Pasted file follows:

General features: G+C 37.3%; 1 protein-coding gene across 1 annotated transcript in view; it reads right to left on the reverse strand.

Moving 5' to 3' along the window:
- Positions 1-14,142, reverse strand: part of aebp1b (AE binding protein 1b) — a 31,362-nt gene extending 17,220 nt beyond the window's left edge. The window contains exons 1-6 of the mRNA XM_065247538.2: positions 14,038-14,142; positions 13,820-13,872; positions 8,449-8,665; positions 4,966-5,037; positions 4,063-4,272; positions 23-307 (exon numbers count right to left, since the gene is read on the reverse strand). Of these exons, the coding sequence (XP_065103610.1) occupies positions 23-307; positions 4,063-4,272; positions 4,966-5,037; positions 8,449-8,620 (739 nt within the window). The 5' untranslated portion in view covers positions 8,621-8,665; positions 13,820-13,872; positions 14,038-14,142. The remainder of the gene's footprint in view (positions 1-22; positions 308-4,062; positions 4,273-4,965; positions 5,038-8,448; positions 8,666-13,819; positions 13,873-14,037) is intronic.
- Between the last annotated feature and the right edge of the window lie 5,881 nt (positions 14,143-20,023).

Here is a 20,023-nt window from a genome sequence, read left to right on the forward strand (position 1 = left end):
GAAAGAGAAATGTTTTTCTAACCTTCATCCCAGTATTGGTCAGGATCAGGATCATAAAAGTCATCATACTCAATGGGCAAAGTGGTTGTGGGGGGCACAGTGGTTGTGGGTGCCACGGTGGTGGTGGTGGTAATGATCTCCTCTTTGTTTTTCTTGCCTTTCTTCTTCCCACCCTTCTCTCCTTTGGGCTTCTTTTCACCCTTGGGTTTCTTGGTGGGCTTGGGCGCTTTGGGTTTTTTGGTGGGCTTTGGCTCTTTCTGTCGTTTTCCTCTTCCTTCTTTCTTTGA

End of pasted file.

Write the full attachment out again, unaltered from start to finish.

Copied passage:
General features: G+C 37.3%; 1 protein-coding gene across 1 annotated transcript in view; it reads right to left on the reverse strand.

Moving 5' to 3' along the window:
- Positions 1-14,142, reverse strand: part of aebp1b (AE binding protein 1b) — a 31,362-nt gene extending 17,220 nt beyond the window's left edge. The window contains exons 1-6 of the mRNA XM_065247538.2: positions 14,038-14,142; positions 13,820-13,872; positions 8,449-8,665; positions 4,966-5,037; positions 4,063-4,272; positions 23-307 (exon numbers count right to left, since the gene is read on the reverse strand). Of these exons, the coding sequence (XP_065103610.1) occupies positions 23-307; positions 4,063-4,272; positions 4,966-5,037; positions 8,449-8,620 (739 nt within the window). The 5' untranslated portion in view covers positions 8,621-8,665; positions 13,820-13,872; positions 14,038-14,142. The remainder of the gene's footprint in view (positions 1-22; positions 308-4,062; positions 4,273-4,965; positions 5,038-8,448; positions 8,666-13,819; positions 13,873-14,037) is intronic.
- Between the last annotated feature and the right edge of the window lie 5,881 nt (positions 14,143-20,023).

Here is a 20,023-nt window from a genome sequence, read left to right on the forward strand (position 1 = left end):
GAAAGAGAAATGTTTTTCTAACCTTCATCCCAGTATTGGTCAGGATCAGGATCATAAAAGTCATCATACTCAATGGGCAAAGTGGTTGTGGGGGGCACAGTGGTTGTGGGTGCCACGGTGGTGGTGGTGGTAATGATCTCCTCTTTGTTTTTCTTGCCTTTCTTCTTCCCACCCTTCTCTCCTTTGGGCTTCTTTTCACCCTTGGGTTTCTTGGTGGGCTTGGGCGCTTTGGGTTTTTTGGTGGGCTTTGGCTCTTTCTGTCGTTTTCCTCTTCCTTCTTTCTTTGA